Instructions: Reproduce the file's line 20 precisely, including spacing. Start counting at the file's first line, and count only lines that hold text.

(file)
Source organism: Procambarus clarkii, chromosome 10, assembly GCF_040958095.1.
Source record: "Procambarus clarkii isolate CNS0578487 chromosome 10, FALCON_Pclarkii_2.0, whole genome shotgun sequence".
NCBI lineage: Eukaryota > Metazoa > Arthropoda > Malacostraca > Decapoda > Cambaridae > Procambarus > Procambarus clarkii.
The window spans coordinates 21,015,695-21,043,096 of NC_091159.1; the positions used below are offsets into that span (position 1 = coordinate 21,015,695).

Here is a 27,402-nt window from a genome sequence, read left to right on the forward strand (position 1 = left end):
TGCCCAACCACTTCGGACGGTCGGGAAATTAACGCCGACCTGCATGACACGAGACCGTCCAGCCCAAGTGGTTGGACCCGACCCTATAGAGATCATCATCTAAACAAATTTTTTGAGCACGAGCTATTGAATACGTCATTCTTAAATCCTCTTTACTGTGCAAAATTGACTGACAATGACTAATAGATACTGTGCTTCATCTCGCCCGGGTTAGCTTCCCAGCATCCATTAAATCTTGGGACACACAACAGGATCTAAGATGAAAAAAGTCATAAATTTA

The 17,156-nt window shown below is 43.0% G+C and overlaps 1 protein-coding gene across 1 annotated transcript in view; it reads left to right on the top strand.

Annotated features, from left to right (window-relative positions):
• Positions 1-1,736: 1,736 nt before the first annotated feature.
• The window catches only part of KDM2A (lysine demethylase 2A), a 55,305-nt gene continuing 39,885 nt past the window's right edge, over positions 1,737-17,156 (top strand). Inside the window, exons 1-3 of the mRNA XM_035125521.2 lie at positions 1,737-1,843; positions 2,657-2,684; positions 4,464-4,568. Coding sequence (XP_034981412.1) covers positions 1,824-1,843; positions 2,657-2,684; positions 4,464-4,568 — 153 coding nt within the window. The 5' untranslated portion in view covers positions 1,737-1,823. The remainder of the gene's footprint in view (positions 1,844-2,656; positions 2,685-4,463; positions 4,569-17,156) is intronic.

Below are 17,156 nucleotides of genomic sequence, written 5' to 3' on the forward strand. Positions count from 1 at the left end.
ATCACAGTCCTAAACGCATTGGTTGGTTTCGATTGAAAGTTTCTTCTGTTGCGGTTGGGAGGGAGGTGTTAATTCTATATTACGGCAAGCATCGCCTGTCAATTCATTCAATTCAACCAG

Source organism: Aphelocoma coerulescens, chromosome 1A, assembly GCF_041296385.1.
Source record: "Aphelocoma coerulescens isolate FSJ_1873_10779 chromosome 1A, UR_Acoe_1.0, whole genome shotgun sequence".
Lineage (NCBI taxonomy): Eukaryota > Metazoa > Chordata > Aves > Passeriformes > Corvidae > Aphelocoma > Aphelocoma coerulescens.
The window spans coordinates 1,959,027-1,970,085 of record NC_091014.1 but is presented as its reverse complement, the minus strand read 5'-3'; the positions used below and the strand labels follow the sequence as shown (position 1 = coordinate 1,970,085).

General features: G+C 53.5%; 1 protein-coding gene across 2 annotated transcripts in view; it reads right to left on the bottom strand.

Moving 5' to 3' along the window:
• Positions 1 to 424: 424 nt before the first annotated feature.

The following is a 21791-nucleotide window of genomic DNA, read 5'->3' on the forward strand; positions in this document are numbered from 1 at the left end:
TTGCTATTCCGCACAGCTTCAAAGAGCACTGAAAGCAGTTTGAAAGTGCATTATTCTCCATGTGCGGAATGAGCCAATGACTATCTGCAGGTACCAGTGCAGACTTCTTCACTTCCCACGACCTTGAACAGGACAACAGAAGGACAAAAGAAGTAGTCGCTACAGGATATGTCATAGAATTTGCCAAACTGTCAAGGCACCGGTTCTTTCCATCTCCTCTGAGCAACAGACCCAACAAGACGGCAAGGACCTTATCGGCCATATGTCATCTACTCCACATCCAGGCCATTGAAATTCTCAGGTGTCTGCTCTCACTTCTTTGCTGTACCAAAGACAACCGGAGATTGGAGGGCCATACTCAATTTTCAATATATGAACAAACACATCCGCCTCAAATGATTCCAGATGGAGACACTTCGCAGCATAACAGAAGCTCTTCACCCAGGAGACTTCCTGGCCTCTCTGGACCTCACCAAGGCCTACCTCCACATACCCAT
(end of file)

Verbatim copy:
The following is a 21791-nucleotide window of genomic DNA, read 5'->3' on the forward strand; positions in this document are numbered from 1 at the left end: